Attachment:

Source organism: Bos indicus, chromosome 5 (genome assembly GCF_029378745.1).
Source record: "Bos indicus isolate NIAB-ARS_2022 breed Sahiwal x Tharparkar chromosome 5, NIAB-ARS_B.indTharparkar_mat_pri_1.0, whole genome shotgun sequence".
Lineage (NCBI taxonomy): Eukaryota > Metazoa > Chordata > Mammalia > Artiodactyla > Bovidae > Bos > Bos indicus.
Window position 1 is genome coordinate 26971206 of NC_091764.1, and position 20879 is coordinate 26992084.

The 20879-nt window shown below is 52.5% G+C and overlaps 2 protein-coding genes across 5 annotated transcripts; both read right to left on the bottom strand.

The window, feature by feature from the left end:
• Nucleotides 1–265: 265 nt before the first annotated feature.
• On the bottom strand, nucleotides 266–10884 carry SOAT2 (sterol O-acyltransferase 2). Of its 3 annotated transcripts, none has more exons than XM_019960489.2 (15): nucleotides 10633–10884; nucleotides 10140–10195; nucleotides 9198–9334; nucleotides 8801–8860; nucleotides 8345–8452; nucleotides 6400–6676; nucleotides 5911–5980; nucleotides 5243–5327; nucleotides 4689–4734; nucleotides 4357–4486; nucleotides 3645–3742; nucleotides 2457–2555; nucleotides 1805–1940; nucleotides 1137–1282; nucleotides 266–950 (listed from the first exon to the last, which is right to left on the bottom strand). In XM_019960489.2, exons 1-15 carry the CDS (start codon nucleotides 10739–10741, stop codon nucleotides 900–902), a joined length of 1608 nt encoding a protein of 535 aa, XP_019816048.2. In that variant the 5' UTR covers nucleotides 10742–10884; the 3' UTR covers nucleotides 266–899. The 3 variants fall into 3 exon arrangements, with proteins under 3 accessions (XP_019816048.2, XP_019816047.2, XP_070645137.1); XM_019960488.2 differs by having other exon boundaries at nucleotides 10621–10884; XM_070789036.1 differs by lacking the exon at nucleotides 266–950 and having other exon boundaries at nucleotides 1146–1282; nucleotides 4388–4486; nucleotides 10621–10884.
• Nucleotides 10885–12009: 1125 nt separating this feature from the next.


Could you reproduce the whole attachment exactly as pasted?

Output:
Source organism: Bos indicus, chromosome 5 (genome assembly GCF_029378745.1).
Source record: "Bos indicus isolate NIAB-ARS_2022 breed Sahiwal x Tharparkar chromosome 5, NIAB-ARS_B.indTharparkar_mat_pri_1.0, whole genome shotgun sequence".
Lineage (NCBI taxonomy): Eukaryota > Metazoa > Chordata > Mammalia > Artiodactyla > Bovidae > Bos > Bos indicus.
Window position 1 is genome coordinate 26971206 of NC_091764.1, and position 20879 is coordinate 26992084.

The 20879-nt window shown below is 52.5% G+C and overlaps 2 protein-coding genes across 5 annotated transcripts; both read right to left on the bottom strand.

The window, feature by feature from the left end:
• Nucleotides 1–265: 265 nt before the first annotated feature.
• On the bottom strand, nucleotides 266–10884 carry SOAT2 (sterol O-acyltransferase 2). Of its 3 annotated transcripts, none has more exons than XM_019960489.2 (15): nucleotides 10633–10884; nucleotides 10140–10195; nucleotides 9198–9334; nucleotides 8801–8860; nucleotides 8345–8452; nucleotides 6400–6676; nucleotides 5911–5980; nucleotides 5243–5327; nucleotides 4689–4734; nucleotides 4357–4486; nucleotides 3645–3742; nucleotides 2457–2555; nucleotides 1805–1940; nucleotides 1137–1282; nucleotides 266–950 (listed from the first exon to the last, which is right to left on the bottom strand). In XM_019960489.2, exons 1-15 carry the CDS (start codon nucleotides 10739–10741, stop codon nucleotides 900–902), a joined length of 1608 nt encoding a protein of 535 aa, XP_019816048.2. In that variant the 5' UTR covers nucleotides 10742–10884; the 3' UTR covers nucleotides 266–899. The 3 variants fall into 3 exon arrangements, with proteins under 3 accessions (XP_019816048.2, XP_019816047.2, XP_070645137.1); XM_019960488.2 differs by having other exon boundaries at nucleotides 10621–10884; XM_070789036.1 differs by lacking the exon at nucleotides 266–950 and having other exon boundaries at nucleotides 1146–1282; nucleotides 4388–4486; nucleotides 10621–10884.
• Nucleotides 10885–12009: 1125 nt separating this feature from the next.